Marti Lieberman (left) outstide of the Mac Mart Truck
By Kelcey Zacarese '14
Some like it homemade, and some like it from a box. Some like it elbow-shaped, and some like it with those funny cartoon characters. Some opt for it as their entire entrée while others prefer it as a side dish. However you like it, one thing that most of us all have in common is our absolute love for this classic comfort food: macaroni and cheese.
Drexel graduate Marti Lieberman '12 grabbed this culinary craze by the horns and ran with it. She is now the CEO of Philadelphia's first and only mac 'n cheese food truck: the Mac Mart Truck.
Lieberman hasn't always been a mac 'n cheese aficionado, and didn't even major in hospitality management at Drexel. She came to the City of Brotherly Love in order to pursue her dreams of working in the fashion industry, as a publicist or personal stylist.
"I just wanted to work with clothes and help build peoples' closets," Lieberman said.
Lieberman decided to major in communications with a concentration in public relations in order to help reach her dream. She always had an innate interest in styling and the fashion industry, so she assumed that the job she attained after graduation, working at a high-end retail store, would be the perfect start to launching her career. However, Lieberman was shocked by how little this position lived up to her expectations. She quickly came to the realization that the corporate life of working for someone else was not something she could do any longer.
"Long story short, working in a high-end retail store was not what I thought it would be like," she said.
She eventually talked to her mom about leaving her job. Lieberman's mom was hesitant and said that she should only quit her current job at the retail store if she had a plan B lined up. It was then that the idea to operate a food truck was born.
"I always cooked for friends and family at parties and I started to see that this was a no-brainer," Lieberman said.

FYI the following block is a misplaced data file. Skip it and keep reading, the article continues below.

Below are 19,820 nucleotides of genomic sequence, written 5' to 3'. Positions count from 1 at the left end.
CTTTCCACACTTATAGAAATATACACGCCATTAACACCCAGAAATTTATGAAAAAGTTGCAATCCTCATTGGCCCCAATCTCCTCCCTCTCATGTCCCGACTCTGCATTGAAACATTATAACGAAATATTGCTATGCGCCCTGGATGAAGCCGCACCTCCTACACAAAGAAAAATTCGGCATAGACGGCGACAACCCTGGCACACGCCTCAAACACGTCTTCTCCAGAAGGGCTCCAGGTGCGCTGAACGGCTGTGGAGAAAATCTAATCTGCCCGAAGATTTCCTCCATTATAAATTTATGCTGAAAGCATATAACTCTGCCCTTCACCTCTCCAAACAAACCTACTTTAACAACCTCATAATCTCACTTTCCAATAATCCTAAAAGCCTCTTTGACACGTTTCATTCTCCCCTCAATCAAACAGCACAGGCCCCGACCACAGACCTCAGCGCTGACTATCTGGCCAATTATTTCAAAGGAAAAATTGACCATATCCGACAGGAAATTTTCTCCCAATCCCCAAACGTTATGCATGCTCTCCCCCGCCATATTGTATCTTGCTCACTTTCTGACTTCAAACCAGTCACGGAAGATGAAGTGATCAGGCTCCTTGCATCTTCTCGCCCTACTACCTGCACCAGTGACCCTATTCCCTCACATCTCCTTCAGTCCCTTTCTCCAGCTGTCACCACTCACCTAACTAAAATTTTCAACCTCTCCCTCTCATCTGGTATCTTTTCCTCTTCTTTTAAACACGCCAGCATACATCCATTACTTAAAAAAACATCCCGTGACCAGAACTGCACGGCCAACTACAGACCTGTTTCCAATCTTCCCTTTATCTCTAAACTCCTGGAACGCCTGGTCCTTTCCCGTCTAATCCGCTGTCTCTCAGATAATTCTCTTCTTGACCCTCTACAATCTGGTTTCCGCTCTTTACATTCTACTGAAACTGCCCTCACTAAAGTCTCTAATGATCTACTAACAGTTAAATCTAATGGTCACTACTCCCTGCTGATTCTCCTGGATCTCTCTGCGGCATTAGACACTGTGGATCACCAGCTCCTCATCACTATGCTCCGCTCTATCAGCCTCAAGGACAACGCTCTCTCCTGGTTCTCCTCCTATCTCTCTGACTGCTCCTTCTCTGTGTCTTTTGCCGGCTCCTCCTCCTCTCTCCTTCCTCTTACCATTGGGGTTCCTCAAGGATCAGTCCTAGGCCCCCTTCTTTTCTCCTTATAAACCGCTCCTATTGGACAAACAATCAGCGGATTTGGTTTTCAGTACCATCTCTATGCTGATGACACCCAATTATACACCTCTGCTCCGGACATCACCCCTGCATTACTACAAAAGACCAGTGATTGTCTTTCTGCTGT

She recognized that practically every steakhouse or American pub dinner menu had macaroni and cheese as either a main or side dish. Since macaroni and cheese is something that has been an American classic for generations, she knew that the love for this gooey bowl of cheese and pasta wasn't going away anytime soon.
"You need to find a concept that people will want forever, and to do your research on the amount of work it will take to make it successful," Lieberman advised.
Lieberman says that although her mom and grandfather were skeptical about the idea at first, they quickly became her strongest support group.
"My grandfather is probably my biggest fan," she said. "He asks me about the truck and business practically every day."
With her plan B in place, Lieberman immediately got to work, researching the cost of parking, licensing and permits for the truck. With the food truck scene booming right now, she realized that in addition to the cuisine, she needed her truck to stand out in another way. Therefore, instead of settling with a white or black exterior, Lieberman decided on the vibrant color that would match the truck's personality perfectly: hot pink.
"I came up with the 'Mac Mart Girl' who I envisioned being like that All-American woman and who reminded me of the movie Pleasantville," she explained. "I wanted her to be modern yet retro, and have that 50's feel of a mom cooking in the kitchen."
The Mac Mart Truck excitingly launched in the fall of 2012 and now a year later business is booming. The truck offers a variety of macaroni and cheese dishes with the choice of assorted toppings, mix-in's, and sides. Customers are transported back to their childhood days when dipping their forks into a bowl of this customized cheesy creation.
"Our customer favorite is definitely BBQ in a Bowl," Lieberman said. This dish consists of her original mac with BBQ chicken chunks, a BBQ drizzle, and topped with a cornbread crumble and potato chip crisps.
"We save our heavier macs for the winter like the Smokey Brisket Mac or the Little Italy. Those are heartier and they definitely warm the belly in the cold months!"
A former public relations major, Lieberman said that one of the most important things she learned throughout her recent experiences is to always network. She said that the importance of making connections with people – even other competing food trucks – really helps business thrive and expand exponentially.
"Before the truck, I think I tweeted once in my life," she said. "Now, I really see the importance of social media, especially Twitter, when advertising a business."
As for the Mac Mart's future plans, Lieberman isn't looking to expand with a store-front. Rather, her main plan is to focus on franchising to other college campuses in the area, and even consulting with other food trucks about their business plans. The summer months allow her to travel more to events and festivals throughout Philadelphia, but now that fall has hit, she plans to steadily park at her Drexel location of 33rd and Arch Street.
If you haven't tried one of Lieberman's delectable creations yet, follow the truck on Twitter or search them on Facebook to see its updated locations.